50. Make BI an integral component of your company’s marketing strategy. “Raw data does not have any influence on a business until it is assessed, analyzed and made into useful information that enables the company to understand their customer demographics. One of the biggest challenges that companies face is to derive monetary value from their data. This can be assured by effective business intelligence and analysis.
“Many businesses make the common mistake of piling up collected data then start planning for analytics. This usually just makes the business store useless data for a long time. Businesses should instead take the first step in data analysis with the small set of information that they start with, and grow in the data analytics and data base in a parallel manner. This is a great way of making data management a more pleasant task for the company’s employees or DBA experts.
“No business has an excuse of excluding BI in their marketing strategy, with the available tools and options in the market. Experts and manufacturers are making the process simpler and more user friendly by the day.” – Jack Dawson, Basic Tips of Data Analytics for the Effective Business Leader, Dataversity; Twitter: @Dataversity
51. Assigning meaning to data is the key to deriving the most value from your analytics. “Too many big data projects start by searching for the right technology, then dumping a mass of data into it and trying to work out how it can help the business. That’s the wrong way round. It’s like buying land in a distant country without getting it surveyed first and then trying to work out what to do with the land.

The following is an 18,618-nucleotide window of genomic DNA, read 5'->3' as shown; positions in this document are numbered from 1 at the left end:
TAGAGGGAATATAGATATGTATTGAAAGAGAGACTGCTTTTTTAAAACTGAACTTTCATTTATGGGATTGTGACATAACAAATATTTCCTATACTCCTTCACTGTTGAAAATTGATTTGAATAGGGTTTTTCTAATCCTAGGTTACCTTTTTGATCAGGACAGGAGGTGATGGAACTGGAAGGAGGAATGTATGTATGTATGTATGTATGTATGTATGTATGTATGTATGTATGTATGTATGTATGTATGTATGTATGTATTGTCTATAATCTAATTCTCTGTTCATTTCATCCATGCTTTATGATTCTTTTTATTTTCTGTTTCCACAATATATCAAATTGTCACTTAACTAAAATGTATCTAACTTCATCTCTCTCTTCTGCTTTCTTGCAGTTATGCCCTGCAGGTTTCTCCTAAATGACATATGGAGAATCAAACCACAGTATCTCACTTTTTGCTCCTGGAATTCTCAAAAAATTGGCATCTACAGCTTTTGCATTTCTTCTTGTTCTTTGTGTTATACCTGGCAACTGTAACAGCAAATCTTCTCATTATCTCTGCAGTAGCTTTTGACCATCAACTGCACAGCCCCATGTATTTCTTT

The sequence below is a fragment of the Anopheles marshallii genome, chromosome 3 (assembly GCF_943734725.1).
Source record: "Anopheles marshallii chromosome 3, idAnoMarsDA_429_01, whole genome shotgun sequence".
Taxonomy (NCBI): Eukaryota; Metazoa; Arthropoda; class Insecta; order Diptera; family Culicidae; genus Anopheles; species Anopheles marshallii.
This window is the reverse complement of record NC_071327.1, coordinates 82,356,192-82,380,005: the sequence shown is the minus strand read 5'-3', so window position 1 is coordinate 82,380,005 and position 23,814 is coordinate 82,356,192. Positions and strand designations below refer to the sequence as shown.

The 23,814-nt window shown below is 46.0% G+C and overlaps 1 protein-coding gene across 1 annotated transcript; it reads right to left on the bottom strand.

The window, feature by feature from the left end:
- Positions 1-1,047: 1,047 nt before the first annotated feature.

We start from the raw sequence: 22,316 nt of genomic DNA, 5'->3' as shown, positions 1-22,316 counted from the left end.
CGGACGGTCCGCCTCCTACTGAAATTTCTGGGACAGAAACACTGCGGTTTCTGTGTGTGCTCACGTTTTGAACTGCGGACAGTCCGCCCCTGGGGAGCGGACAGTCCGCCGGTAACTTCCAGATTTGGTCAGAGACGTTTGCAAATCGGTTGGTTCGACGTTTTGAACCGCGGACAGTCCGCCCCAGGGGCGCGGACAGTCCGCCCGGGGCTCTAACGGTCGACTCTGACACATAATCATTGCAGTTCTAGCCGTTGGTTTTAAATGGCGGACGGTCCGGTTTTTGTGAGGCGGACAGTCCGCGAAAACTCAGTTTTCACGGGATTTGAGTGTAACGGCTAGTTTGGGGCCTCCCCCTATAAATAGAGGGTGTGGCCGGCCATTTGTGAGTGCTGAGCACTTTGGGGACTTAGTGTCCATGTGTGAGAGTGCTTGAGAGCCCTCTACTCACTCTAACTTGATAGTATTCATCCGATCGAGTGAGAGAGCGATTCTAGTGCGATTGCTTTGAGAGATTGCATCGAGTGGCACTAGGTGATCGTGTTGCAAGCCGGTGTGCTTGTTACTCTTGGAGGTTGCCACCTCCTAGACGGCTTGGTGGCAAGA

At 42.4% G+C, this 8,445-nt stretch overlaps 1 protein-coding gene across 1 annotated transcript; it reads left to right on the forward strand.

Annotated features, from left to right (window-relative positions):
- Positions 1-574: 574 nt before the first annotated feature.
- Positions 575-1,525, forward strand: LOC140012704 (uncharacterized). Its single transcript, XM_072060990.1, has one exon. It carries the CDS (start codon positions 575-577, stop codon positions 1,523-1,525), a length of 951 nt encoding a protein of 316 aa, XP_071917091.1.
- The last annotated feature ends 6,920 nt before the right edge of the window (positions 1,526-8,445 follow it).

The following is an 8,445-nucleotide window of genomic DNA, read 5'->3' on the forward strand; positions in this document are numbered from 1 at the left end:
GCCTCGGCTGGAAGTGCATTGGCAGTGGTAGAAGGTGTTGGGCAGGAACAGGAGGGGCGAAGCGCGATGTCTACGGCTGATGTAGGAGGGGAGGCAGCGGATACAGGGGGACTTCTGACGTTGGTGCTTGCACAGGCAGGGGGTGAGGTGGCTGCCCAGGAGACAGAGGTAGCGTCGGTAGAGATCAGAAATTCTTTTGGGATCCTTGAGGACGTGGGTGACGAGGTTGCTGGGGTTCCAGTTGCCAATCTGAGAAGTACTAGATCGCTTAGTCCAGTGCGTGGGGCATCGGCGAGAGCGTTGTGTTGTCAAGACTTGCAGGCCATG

“Some retailers are trying to track customers moving round their stores via their mobile phones and RFID tags. They’re putting ‘beacons’ on products and shelves, and using their RFID tags to pick up a mobile phone signal. Consequently, one of the excuses for failure of RFID projects was that they were swamped by the data.
“But this is a poor excuse. These projects are still failing even though retailers have numerous big data tools to choose from that purport to be perfectly capable of handling the data volumes. The problem lies in assigning meaning to data. It’s both an intellectual and a technical problem.” – Ben Rossi, The big data phenomenon is broken: 5 tips for doing analytics the right way, InformationAge; Twitter: @InformationAge